of technology. Combining these interests, Franklin advocated applying new
findings in hydrology (the study of water and its distribution) and water-pumping
technology to public sanitation. Accordingly, the committee recommended building
a wall to keep the high tides of the Delaware River out of the Dock, widening
the stream's channel, and covering over a tributary that had become a "common sewer." The plan was innovative not only because it was based on hydrology but also because it acknowledged
the need for a public approach to sanitation problems. But once again, neither
the city, the colony, nor private entrepreneurs would pay for the proposal.
Many elites declined
to assume the sense of civic responsibility that Franklin and his fellow
advocates of Enlightenment sought to inculcate.
Only in the 1760s, after both growth and pollution had accelerated, did Philadelphia
begin to address the Dock's problems effectively. In 1762 the Pennsylvania Assembly appointed a board
to oversee the "Pitching [sloping], Paving and Cleansing" of streets and walkways, and the design, construction, and maintenance of sewers and
storm drains--all intended to prevent waste and stagnant water from accumulating on land.
In the next year, residents petitioned that the Dock itself be "cleared out, planked at the bottom, and walled on each side" to maximize its flow and prevent it from flooding. The Pennsylvania Assembly
responded by requiring adjoining property owners to build "a good, strong, substantial wall of good, flat stone from the bottom of the
said Dock," and remove any "encroachments" that blocked drainage into or on the streams. Finally, legislators had implemented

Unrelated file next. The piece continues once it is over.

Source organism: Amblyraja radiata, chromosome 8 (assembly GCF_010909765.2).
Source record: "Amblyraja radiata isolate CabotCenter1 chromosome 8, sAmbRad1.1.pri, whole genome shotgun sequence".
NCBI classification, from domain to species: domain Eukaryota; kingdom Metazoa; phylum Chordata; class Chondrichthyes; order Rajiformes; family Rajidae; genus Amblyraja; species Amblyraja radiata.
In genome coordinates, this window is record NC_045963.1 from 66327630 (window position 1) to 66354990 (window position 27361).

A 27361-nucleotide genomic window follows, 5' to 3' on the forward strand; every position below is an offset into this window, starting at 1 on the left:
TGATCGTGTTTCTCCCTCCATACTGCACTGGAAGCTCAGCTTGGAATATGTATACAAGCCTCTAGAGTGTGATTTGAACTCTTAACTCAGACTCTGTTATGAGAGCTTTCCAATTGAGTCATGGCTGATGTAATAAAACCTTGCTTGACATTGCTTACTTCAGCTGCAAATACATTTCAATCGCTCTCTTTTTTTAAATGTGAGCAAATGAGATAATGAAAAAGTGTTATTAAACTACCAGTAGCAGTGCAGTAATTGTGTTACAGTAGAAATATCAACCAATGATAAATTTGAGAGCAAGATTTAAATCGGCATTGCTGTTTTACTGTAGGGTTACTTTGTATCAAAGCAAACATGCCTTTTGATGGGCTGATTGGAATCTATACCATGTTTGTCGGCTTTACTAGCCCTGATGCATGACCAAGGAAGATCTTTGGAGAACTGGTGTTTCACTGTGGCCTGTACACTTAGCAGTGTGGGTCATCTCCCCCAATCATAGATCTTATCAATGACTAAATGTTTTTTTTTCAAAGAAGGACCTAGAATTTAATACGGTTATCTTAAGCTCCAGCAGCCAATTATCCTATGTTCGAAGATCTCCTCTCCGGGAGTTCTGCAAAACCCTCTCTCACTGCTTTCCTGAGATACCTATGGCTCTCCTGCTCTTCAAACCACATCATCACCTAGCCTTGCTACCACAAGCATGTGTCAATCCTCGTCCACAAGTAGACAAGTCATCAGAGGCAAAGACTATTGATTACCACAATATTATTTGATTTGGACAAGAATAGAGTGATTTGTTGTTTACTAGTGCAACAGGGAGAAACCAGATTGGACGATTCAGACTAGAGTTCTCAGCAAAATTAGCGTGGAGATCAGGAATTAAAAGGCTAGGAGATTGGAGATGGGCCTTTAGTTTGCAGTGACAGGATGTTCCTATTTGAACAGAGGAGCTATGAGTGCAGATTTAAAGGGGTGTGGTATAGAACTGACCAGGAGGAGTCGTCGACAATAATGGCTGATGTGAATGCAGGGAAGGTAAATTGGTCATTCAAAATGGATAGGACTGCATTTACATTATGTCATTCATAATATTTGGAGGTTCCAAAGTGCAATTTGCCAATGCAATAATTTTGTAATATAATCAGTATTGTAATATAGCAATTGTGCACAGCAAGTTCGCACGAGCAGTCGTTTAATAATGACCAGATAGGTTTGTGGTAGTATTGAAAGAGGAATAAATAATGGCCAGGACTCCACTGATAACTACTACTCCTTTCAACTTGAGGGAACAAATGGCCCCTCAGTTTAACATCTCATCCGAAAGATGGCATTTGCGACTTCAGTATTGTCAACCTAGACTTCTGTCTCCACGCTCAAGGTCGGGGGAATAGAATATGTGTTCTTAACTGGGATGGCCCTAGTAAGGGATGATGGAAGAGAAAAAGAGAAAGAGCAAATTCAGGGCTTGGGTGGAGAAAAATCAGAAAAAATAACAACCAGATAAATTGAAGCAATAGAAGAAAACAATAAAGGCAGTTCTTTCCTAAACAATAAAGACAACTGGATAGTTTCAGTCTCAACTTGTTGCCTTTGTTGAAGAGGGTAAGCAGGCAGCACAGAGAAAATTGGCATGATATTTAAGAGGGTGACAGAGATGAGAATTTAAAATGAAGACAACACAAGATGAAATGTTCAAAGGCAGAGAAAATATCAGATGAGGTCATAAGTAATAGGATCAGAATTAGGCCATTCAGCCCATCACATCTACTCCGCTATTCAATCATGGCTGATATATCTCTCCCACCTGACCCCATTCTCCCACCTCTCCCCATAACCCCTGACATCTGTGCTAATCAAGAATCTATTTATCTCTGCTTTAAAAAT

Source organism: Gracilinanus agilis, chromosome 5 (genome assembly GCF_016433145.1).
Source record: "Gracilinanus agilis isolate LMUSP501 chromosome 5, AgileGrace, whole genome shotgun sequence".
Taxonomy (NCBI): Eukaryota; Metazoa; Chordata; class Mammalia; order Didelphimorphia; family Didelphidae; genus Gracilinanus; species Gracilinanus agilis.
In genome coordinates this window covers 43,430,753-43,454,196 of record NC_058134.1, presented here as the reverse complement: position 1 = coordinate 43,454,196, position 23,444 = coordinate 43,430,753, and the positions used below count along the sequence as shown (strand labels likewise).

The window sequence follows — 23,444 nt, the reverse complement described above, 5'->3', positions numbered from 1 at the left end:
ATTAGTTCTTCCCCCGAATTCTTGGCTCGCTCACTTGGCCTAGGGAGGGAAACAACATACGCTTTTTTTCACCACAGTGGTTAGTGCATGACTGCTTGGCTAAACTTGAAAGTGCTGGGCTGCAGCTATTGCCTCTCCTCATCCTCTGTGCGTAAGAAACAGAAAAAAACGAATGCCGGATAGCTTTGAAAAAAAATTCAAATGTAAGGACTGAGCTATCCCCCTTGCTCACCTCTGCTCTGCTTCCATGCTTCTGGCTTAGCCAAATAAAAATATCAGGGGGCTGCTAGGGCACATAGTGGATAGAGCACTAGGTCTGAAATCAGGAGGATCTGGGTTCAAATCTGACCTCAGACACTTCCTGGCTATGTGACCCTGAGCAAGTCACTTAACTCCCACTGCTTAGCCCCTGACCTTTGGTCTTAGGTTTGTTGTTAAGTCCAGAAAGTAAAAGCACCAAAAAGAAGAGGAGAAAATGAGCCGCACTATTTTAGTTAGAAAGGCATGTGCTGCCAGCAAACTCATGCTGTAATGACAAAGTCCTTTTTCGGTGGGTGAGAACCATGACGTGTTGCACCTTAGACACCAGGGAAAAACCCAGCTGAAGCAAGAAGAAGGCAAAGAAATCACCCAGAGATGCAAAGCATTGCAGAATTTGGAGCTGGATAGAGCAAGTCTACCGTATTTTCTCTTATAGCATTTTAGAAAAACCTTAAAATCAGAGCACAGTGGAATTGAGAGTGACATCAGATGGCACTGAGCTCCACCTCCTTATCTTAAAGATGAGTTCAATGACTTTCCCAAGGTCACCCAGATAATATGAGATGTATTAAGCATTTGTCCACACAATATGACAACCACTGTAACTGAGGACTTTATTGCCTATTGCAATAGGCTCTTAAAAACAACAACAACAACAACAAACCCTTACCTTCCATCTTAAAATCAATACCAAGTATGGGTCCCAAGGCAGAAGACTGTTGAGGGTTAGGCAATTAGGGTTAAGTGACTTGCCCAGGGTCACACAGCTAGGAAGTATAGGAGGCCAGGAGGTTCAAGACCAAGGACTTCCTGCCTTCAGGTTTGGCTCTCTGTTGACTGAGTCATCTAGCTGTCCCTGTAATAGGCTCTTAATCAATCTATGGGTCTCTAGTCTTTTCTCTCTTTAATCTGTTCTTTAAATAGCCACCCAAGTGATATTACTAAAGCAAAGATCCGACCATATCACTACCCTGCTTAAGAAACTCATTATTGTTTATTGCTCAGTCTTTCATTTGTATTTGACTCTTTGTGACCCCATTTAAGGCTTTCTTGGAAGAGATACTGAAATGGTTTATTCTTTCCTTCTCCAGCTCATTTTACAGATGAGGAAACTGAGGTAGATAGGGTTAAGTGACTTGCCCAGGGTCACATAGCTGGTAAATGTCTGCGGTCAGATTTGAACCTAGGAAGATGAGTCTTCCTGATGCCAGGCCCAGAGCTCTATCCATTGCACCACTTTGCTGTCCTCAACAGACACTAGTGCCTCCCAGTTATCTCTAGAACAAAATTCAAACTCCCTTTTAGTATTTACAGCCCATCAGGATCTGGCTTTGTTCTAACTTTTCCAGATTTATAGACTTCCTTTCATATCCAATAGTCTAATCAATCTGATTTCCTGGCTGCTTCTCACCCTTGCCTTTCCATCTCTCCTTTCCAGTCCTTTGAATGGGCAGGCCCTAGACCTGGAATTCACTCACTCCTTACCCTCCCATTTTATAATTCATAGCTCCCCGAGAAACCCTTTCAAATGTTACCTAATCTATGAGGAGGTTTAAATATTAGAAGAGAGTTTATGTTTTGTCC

the kind of public, engineering-based solution that Franklin had advocated
two decades earlier.
While some owners evaded their responsibility, others went even farther by also building an arch over the principal stretch
of the Dock. Then they installed market stalls on the newly available surface.
Once an open waterway used for transport and valued as a central landmark,
the Dock was now a completely enclosed, engineered sewer. A new generation of entrepreneurs now dominated
the neighborhood, catering to consumers who preferred a clean, attractive
By 1763, however, Philadelphia's problem with sanitation had grown well beyond the Dock. Thereafter, the growing controversy over British imperial policies diverted
official attention from public health problems. Yet by empowering poor and
working people, that very controversy encouraged some to point out that improvements
at the Dock had changed nothing in their own neighborhoods. Writing in a city newspaper in 1769, "Tom Trudge" lamented the lot of "such poor fellows as I, who sup on a cup of skim milk, etc., have a parcel
of half naked children about our doors, ...whose wives must, at many seasons of the Year, wade to the knees in carrying a loaf of bread to bake,
and near whose penurious doors the dung-cart never comes, nor the sound of
the paver will be heard for many ages." Both public and private solutions, Trudge and others asserted, favored the wealthy and
ignored the less fortunate. Environmental controversy had once again shifted with the course
of politics. But the Revolution would postpone the search for solutions.
Philadelphia's problems with polluted water persisted until 1799, when the city undertook
construction of the United States' first municipal water system.